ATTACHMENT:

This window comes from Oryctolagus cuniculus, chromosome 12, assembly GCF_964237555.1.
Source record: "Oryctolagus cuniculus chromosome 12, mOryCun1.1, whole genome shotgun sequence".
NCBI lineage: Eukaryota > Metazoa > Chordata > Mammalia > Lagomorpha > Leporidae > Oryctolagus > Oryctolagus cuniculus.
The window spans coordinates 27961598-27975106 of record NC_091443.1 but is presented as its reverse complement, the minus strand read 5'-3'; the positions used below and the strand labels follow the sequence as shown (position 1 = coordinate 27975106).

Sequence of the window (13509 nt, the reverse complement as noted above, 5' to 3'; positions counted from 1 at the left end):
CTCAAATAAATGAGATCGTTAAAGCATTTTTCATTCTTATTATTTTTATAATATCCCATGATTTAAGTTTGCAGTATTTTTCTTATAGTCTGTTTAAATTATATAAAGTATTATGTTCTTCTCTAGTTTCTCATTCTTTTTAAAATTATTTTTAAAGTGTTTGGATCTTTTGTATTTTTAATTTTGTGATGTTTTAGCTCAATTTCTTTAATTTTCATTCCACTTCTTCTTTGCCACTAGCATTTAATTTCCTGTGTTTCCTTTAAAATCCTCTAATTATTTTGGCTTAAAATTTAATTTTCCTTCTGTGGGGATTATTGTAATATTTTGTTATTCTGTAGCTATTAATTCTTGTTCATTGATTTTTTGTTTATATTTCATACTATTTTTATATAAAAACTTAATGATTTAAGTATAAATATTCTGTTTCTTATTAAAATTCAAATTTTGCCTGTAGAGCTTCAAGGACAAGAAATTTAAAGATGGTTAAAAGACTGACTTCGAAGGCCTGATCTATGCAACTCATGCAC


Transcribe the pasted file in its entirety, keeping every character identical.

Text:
This window comes from Oryctolagus cuniculus, chromosome 12, assembly GCF_964237555.1.
Source record: "Oryctolagus cuniculus chromosome 12, mOryCun1.1, whole genome shotgun sequence".
NCBI lineage: Eukaryota > Metazoa > Chordata > Mammalia > Lagomorpha > Leporidae > Oryctolagus > Oryctolagus cuniculus.
The window spans coordinates 27961598-27975106 of record NC_091443.1 but is presented as its reverse complement, the minus strand read 5'-3'; the positions used below and the strand labels follow the sequence as shown (position 1 = coordinate 27975106).

Sequence of the window (13509 nt, the reverse complement as noted above, 5' to 3'; positions counted from 1 at the left end):
CTCAAATAAATGAGATCGTTAAAGCATTTTTCATTCTTATTATTTTTATAATATCCCATGATTTAAGTTTGCAGTATTTTTCTTATAGTCTGTTTAAATTATATAAAGTATTATGTTCTTCTCTAGTTTCTCATTCTTTTTAAAATTATTTTTAAAGTGTTTGGATCTTTTGTATTTTTAATTTTGTGATGTTTTAGCTCAATTTCTTTAATTTTCATTCCACTTCTTCTTTGCCACTAGCATTTAATTTCCTGTGTTTCCTTTAAAATCCTCTAATTATTTTGGCTTAAAATTTAATTTTCCTTCTGTGGGGATTATTGTAATATTTTGTTATTCTGTAGCTATTAATTCTTGTTCATTGATTTTTTGTTTATATTTCATACTATTTTTATATAAAAACTTAATGATTTAAGTATAAATATTCTGTTTCTTATTAAAATTCAAATTTTGCCTGTAGAGCTTCAAGGACAAGAAATTTAAAGATGGTTAAAAGACTGACTTCGAAGGCCTGATCTATGCAACTCATGCAC